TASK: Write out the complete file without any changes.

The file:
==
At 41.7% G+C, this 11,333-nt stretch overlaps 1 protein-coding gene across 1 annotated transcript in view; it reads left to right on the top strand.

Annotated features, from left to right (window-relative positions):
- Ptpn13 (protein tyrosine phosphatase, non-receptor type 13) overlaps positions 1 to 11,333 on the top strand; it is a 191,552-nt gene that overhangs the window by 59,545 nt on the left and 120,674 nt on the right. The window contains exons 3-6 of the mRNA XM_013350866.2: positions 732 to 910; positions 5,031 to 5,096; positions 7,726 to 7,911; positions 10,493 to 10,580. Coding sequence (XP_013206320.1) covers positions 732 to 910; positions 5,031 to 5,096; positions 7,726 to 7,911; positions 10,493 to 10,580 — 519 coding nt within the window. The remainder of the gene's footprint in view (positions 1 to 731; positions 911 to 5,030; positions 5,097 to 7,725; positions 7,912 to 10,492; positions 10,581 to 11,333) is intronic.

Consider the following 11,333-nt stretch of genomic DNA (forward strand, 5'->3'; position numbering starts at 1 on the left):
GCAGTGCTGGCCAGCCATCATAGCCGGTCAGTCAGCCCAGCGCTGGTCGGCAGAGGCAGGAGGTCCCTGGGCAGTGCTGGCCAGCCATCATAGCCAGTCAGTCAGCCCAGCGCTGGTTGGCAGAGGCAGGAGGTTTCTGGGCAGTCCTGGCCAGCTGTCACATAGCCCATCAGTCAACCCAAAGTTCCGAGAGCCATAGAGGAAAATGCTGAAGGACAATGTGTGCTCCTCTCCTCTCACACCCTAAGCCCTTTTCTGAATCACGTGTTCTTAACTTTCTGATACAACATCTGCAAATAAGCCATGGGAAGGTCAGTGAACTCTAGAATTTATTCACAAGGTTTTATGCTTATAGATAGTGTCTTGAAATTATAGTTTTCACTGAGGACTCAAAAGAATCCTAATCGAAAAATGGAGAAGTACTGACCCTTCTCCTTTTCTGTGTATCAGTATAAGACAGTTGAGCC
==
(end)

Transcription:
At 41.7% G+C, this 11,333-nt stretch overlaps 1 protein-coding gene across 1 annotated transcript in view; it reads left to right on the top strand.

Annotated features, from left to right (window-relative positions):
- Ptpn13 (protein tyrosine phosphatase, non-receptor type 13) overlaps positions 1 to 11,333 on the top strand; it is a 191,552-nt gene that overhangs the window by 59,545 nt on the left and 120,674 nt on the right. The window contains exons 3-6 of the mRNA XM_013350866.2: positions 732 to 910; positions 5,031 to 5,096; positions 7,726 to 7,911; positions 10,493 to 10,580. Coding sequence (XP_013206320.1) covers positions 732 to 910; positions 5,031 to 5,096; positions 7,726 to 7,911; positions 10,493 to 10,580 — 519 coding nt within the window. The remainder of the gene's footprint in view (positions 1 to 731; positions 911 to 5,030; positions 5,097 to 7,725; positions 7,912 to 10,492; positions 10,581 to 11,333) is intronic.

Consider the following 11,333-nt stretch of genomic DNA (forward strand, 5'->3'; position numbering starts at 1 on the left):
GCAGTGCTGGCCAGCCATCATAGCCGGTCAGTCAGCCCAGCGCTGGTCGGCAGAGGCAGGAGGTCCCTGGGCAGTGCTGGCCAGCCATCATAGCCAGTCAGTCAGCCCAGCGCTGGTTGGCAGAGGCAGGAGGTTTCTGGGCAGTCCTGGCCAGCTGTCACATAGCCCATCAGTCAACCCAAAGTTCCGAGAGCCATAGAGGAAAATGCTGAAGGACAATGTGTGCTCCTCTCCTCTCACACCCTAAGCCCTTTTCTGAATCACGTGTTCTTAACTTTCTGATACAACATCTGCAAATAAGCCATGGGAAGGTCAGTGAACTCTAGAATTTATTCACAAGGTTTTATGCTTATAGATAGTGTCTTGAAATTATAGTTTTCACTGAGGACTCAAAAGAATCCTAATCGAAAAATGGAGAAGTACTGACCCTTCTCCTTTTCTGTGTATCAGTATAAGACAGTTGAGCC